slopes gently downward on the proximal side. In some areas hummocky end moraines are not present near the terminus and the subglacial zone of aligned hummocks begins at the terminus. Low-relief hummocky topography creates closed depressions that are generally less than 3 m deep (Fig. 6.18). End moraines are generally 2-20 km wide but are less continuous than in landsystem A and B. Another landform found in the marginal zone of landsystem C in North Dakota is the ice-thrust mass (Moran et al., 1980; Bluemle and Clayton, 1984; Clayton et al., 1985; Aber et al., 1989). This mass appears as a hill of sediment or bedrock up to 1 km across and a few metres to a few tens of metres high. Generally, the thrust mass is paired with a depression of similar size up-glacier. These masses have moved down-ice with very little internal deformation except faulting and drag folding along faults at the base. These 'hill-hole pairs' generally formed within 1 or 2 km of the terminus. Far more common are larger thrust masses of Cenozoic and Cretaceous shale and sandstone that have been moved up to several km in the down-ice direction at the bed of the glacier (Moran et al., 1980).

Figure 6.18 A) Aerial photograph of aligned hummock tracts in Story County, Iowa (NAPP photograph 2122-121, 1990). B) Circular aligned hummocks grading into disintegration rings in central Iowa (USDA BZI-2JJ-78, 1968). C) Disintegration rings in central Iowa (USDA photograph BZR-2V-28, 1958). D) Disintegration rings in central Iowa (USDA photo BZF-lJJ-243, 1968). These photographs show that aligned hummocks are transitional features to disintegration rings. Both features are a product of ice stagnation and deposition of supraglacial and englacial debris.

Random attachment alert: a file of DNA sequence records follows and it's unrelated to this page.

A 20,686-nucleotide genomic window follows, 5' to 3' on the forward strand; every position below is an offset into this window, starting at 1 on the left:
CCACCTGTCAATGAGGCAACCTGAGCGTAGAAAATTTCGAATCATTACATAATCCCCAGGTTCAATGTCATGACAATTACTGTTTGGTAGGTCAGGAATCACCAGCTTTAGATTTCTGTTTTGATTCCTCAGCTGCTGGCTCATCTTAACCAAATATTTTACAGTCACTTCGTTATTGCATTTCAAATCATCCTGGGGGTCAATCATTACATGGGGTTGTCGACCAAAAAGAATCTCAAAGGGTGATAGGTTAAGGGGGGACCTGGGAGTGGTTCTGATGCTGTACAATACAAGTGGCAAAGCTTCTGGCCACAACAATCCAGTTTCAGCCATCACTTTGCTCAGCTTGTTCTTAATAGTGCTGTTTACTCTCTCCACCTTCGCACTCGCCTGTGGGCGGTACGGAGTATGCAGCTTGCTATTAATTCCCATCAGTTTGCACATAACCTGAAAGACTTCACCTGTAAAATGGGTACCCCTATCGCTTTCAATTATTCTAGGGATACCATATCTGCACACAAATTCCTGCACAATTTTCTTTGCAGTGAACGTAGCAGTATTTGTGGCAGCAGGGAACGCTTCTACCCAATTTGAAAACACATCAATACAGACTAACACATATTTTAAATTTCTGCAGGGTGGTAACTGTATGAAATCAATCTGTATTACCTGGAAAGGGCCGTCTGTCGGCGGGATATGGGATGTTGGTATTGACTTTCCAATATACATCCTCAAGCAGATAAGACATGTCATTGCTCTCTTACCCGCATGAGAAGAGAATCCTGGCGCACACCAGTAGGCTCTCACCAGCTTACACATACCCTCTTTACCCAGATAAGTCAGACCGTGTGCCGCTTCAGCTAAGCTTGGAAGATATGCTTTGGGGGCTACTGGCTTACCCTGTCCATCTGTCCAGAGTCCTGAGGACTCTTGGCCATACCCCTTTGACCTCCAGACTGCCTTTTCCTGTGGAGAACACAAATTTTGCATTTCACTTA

Figure 6.18 A) Aerial photograph of aligned hummock tracts in Story County, Iowa (NAPP photograph 2122-121, 1990). B) Circular aligned hummocks grading into disintegration rings in central Iowa (USDA BZI-2JJ-78, 1968). C) Disintegration rings in central Iowa (USDA photograph BZR-2V-28, 1958). D) Disintegration rings in central Iowa (USDA photo BZF-lJJ-243, 1968). These photographs show that aligned hummocks are transitional features to disintegration rings. Both features are a product of ice stagnation and deposition of supraglacial and englacial debris.

6.5.5.2 Subglacial Zone

A major difference between landsystems C and A occurs behind the moraine. Here instead of flat till plain, the surface in most places has small (1—3 m high) ridges that have been called 'washboard moraines' or 'minor moraines' (Gwynne, 1942, 1951; Elson, 1957; Foster and Palmquist, 1969; Kemmis et al., 1981; Stewart et al., 1988). Colgan (1996) called these features aligned hummocks because they consist of individual hummocks about 10—30 m in diameter, aligned in rows perpendicular to flow (Figs 6.17 and 6.18). We believe that they are not end moraines and did not form at the terminus, but instead formed in a zone of stagnant ice within 40 km of the terminus (Colgan, 1996). These features are transitional to hummocks superimposed on the end moraine of the marginal zone. In many places where no end moraine exists, these features extend to the former terminus of the lobe.

The subglacial zone is up to 40 km wide and consists mostly of aligned hummocks oriented perpendicular to the ice margin (Fig. 6.18). They grade into larger hummocks in the marginal zone. Spacing is about 200 m between groups of aligned hummocks. Detailed mapping of these features in central Iowa indicates that areas of aligned hummocks are grouped into coherent tracts up to 10-40 km behind former ice-margin positions (Colgan, 1996). In Iowa there are at least seven such ice-margin positions and associated aligned hummock tracts (Colgan, 1996). These features merge with disintegration doughnuts and other features that clearly suggest widespread ice-stagnation (Parizek, 1969; Clayton and Moran, 1974). Their close association with circular doughnuts and the transitions commonly seen between aligned hummocks and doughnuts suggest that they are genetically related as ice-stagnation features showing various degrees of structural control by stagnant ice features such as crevasses and ice foliation (Fig. 6.18). In at least a few places in Iowa and in North Dakota aligned hummocks are superimposed on megaflutes assigned by us to landsystem B (Bluemle et al., 1993). Basal till is up to 10 m thick in the marginal zone (Kemmis et al., 1981), and Clark (1991) showed that striated clast pavements are also common in this area at the base of till units.